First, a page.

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Properly Classifying Arizona Employees
An overview of classifying workers as independent contractors or employees and exempt or non-exempt employees under the FLSA.

In 1938, Congress passed the Fair Labor Standards Act that set national standards for a variety of labor conditions, including minimum wages, child labor and overtime pay for employees. The FLSA requires employers to pay overtime to all employees except those who are “exempt” under the law’s definition. Some employers try to get around the overtime requirement by calling employees independent contractors or classifying them as exempt from the overtime pay laws when employees really should be getting overtime. Workers in Arizona should understand the laws for classifying employees, in case they may be entitled to overtime and other benefits.

Employee or Independent Contractor?

The FLSA does not require business owners to offer the same benefits and protections to independent contractors as it requires for employees. As such, employers have often misclassified employees as independent contractors as a way to avoid paying not only overtime, but also Social Security taxes, Medicare taxes and unemployment insurance premiums. Employers also need not provide health insurance and other benefits to contractors in the same manner as they do to employees.

The more control an employer has over a worker, the more likely the worker is an employee and not a contractor. The IRS uses a variety of indicators to determine whether a worker is an employee or a contractor for tax purposes, including:

  • Whether the employer controls the manner in which the work is accomplished
  • Whether the employer trains the worker to do the job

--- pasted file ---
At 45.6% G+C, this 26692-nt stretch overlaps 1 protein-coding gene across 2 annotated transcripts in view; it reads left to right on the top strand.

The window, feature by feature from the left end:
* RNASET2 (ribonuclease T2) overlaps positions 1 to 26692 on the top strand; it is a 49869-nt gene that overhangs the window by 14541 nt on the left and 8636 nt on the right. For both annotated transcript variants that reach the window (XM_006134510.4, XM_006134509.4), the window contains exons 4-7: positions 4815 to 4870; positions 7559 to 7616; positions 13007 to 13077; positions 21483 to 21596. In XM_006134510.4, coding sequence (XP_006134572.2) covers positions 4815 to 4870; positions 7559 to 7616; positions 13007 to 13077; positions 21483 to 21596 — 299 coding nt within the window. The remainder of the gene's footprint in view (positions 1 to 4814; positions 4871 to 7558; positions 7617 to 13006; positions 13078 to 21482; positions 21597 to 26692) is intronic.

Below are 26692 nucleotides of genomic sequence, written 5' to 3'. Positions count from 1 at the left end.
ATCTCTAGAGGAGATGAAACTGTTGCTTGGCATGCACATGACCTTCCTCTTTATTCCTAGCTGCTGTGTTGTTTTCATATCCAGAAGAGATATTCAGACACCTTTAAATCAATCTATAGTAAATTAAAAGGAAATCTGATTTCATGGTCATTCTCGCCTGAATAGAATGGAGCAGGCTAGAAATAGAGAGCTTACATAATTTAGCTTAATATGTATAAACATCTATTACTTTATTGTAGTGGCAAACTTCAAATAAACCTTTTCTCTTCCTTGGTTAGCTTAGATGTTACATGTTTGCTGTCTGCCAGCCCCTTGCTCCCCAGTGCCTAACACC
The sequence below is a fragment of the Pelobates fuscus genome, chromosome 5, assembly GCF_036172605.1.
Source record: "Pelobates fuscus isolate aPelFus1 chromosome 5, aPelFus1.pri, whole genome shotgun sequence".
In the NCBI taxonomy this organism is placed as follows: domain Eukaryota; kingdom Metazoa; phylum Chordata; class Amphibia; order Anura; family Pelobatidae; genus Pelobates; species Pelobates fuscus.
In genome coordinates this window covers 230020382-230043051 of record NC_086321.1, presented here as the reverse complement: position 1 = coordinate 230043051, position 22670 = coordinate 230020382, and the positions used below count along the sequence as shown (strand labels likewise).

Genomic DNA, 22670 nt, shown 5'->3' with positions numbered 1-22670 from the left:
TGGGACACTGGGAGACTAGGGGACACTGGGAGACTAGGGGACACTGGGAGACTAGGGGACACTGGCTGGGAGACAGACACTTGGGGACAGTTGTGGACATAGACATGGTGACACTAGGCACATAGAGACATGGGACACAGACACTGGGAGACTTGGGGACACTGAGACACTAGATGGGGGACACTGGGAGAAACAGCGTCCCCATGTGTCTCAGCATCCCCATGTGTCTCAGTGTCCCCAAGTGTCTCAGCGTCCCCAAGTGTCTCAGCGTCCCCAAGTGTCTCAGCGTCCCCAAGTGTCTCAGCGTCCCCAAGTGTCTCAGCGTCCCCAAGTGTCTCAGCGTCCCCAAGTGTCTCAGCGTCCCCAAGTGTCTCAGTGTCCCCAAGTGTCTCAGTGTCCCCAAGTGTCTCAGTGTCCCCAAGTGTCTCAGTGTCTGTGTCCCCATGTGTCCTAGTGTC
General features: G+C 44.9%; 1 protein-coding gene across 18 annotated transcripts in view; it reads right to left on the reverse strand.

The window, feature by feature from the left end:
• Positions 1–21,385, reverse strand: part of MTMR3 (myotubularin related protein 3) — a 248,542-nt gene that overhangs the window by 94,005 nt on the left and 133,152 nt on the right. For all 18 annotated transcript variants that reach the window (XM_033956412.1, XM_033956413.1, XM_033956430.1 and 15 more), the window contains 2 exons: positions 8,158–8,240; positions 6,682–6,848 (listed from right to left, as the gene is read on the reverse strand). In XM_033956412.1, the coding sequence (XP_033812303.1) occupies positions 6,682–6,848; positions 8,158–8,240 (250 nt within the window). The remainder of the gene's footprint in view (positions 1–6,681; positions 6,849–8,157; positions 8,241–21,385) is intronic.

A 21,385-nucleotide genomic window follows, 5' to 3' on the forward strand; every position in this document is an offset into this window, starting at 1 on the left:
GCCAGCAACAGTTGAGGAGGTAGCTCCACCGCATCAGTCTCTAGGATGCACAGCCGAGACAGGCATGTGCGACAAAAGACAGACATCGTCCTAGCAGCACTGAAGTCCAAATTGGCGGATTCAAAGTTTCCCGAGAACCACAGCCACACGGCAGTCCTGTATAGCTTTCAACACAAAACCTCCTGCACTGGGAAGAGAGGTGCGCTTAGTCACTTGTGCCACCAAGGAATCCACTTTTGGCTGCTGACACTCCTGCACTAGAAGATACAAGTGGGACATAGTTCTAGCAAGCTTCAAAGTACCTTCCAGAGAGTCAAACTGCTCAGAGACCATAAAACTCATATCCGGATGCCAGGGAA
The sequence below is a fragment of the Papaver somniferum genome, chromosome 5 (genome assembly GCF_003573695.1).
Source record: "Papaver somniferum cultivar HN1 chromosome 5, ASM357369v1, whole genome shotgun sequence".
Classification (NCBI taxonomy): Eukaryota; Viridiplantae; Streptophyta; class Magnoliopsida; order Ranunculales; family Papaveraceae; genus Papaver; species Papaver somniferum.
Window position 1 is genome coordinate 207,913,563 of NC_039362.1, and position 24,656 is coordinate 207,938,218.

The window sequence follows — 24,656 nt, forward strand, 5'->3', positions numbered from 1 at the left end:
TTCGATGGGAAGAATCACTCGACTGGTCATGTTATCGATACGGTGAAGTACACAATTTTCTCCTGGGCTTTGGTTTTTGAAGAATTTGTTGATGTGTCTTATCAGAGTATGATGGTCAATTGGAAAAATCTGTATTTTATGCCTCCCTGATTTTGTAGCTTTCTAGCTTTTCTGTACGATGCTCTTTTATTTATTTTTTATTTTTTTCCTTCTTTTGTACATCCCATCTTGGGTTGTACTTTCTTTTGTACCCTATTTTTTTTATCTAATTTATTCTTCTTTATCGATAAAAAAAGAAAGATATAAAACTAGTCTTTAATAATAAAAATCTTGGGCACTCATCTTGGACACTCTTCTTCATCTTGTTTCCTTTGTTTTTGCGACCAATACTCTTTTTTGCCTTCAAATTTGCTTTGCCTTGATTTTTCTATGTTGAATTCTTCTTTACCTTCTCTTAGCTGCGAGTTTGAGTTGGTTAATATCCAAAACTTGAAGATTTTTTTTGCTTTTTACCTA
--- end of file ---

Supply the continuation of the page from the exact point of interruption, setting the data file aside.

• Whether the worker invests financially in the work
  • Whether the employer reimburses the worker for business expenses
  • Whether the worker has the possibility of both gaining and losing money on a job

Exempt or Non-Exempt Employee?

Even if an employer classifies a worker as an employee, the employer may still try to circumvent paying overtime by classifying an employee as exempt from overtime. The Department of Labor lists several jobs that are exempt from overtime pay, and some of the most common ways employers try to classify employees as exempt is through the salaried “executive, administrative, professional and outside sales” and “computer professionals” categories.

However, just because an employee earns a salary does not automatically exempt him or her from overtime pay eligibility. The person’s salary needs to be at least $455 per week to qualify as exempt. A person’s job title is not enough to make him or her exempt, either. Even if a person has “administrator” or “computer” in his or her job title, he or she may still be non-exempt based on actual job duties.

Keywords: overtime, wage and hour law, misclassifying workers
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